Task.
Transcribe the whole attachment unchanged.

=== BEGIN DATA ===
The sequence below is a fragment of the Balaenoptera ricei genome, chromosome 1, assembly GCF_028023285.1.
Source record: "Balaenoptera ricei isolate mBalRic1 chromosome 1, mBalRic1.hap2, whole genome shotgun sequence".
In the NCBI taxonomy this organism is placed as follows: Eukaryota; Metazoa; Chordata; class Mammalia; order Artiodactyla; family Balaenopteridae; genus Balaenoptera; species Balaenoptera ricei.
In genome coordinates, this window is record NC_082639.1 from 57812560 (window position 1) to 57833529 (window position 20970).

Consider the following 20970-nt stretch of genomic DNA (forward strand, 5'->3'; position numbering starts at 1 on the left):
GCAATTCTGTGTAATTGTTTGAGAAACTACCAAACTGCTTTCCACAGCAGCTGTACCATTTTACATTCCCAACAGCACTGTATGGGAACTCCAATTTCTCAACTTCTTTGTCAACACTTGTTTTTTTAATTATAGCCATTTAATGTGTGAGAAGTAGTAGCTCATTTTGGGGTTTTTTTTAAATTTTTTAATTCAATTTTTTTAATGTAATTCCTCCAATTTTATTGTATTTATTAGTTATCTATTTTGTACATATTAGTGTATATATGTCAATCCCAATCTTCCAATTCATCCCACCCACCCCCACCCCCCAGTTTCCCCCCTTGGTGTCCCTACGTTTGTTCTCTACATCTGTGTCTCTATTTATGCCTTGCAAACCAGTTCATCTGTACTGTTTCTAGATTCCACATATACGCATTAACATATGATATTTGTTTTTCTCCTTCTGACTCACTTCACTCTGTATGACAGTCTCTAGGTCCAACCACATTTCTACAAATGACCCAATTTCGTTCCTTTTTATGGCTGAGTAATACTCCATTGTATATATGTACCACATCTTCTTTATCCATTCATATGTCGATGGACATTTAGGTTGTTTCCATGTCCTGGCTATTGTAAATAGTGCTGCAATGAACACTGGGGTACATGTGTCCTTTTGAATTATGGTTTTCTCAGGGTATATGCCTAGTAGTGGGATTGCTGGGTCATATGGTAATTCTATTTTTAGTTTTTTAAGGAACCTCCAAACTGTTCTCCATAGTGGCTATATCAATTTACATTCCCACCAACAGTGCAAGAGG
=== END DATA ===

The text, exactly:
The sequence below is a fragment of the Balaenoptera ricei genome, chromosome 1, assembly GCF_028023285.1.
Source record: "Balaenoptera ricei isolate mBalRic1 chromosome 1, mBalRic1.hap2, whole genome shotgun sequence".
In the NCBI taxonomy this organism is placed as follows: Eukaryota; Metazoa; Chordata; class Mammalia; order Artiodactyla; family Balaenopteridae; genus Balaenoptera; species Balaenoptera ricei.
In genome coordinates, this window is record NC_082639.1 from 57812560 (window position 1) to 57833529 (window position 20970).

Consider the following 20970-nt stretch of genomic DNA (forward strand, 5'->3'; position numbering starts at 1 on the left):
GCAATTCTGTGTAATTGTTTGAGAAACTACCAAACTGCTTTCCACAGCAGCTGTACCATTTTACATTCCCAACAGCACTGTATGGGAACTCCAATTTCTCAACTTCTTTGTCAACACTTGTTTTTTTAATTATAGCCATTTAATGTGTGAGAAGTAGTAGCTCATTTTGGGGTTTTTTTTAAATTTTTTAATTCAATTTTTTTAATGTAATTCCTCCAATTTTATTGTATTTATTAGTTATCTATTTTGTACATATTAGTGTATATATGTCAATCCCAATCTTCCAATTCATCCCACCCACCCCCACCCCCCAGTTTCCCCCCTTGGTGTCCCTACGTTTGTTCTCTACATCTGTGTCTCTATTTATGCCTTGCAAACCAGTTCATCTGTACTGTTTCTAGATTCCACATATACGCATTAACATATGATATTTGTTTTTCTCCTTCTGACTCACTTCACTCTGTATGACAGTCTCTAGGTCCAACCACATTTCTACAAATGACCCAATTTCGTTCCTTTTTATGGCTGAGTAATACTCCATTGTATATATGTACCACATCTTCTTTATCCATTCATATGTCGATGGACATTTAGGTTGTTTCCATGTCCTGGCTATTGTAAATAGTGCTGCAATGAACACTGGGGTACATGTGTCCTTTTGAATTATGGTTTTCTCAGGGTATATGCCTAGTAGTGGGATTGCTGGGTCATATGGTAATTCTATTTTTAGTTTTTTAAGGAACCTCCAAACTGTTCTCCATAGTGGCTATATCAATTTACATTCCCACCAACAGTGCAAGAGG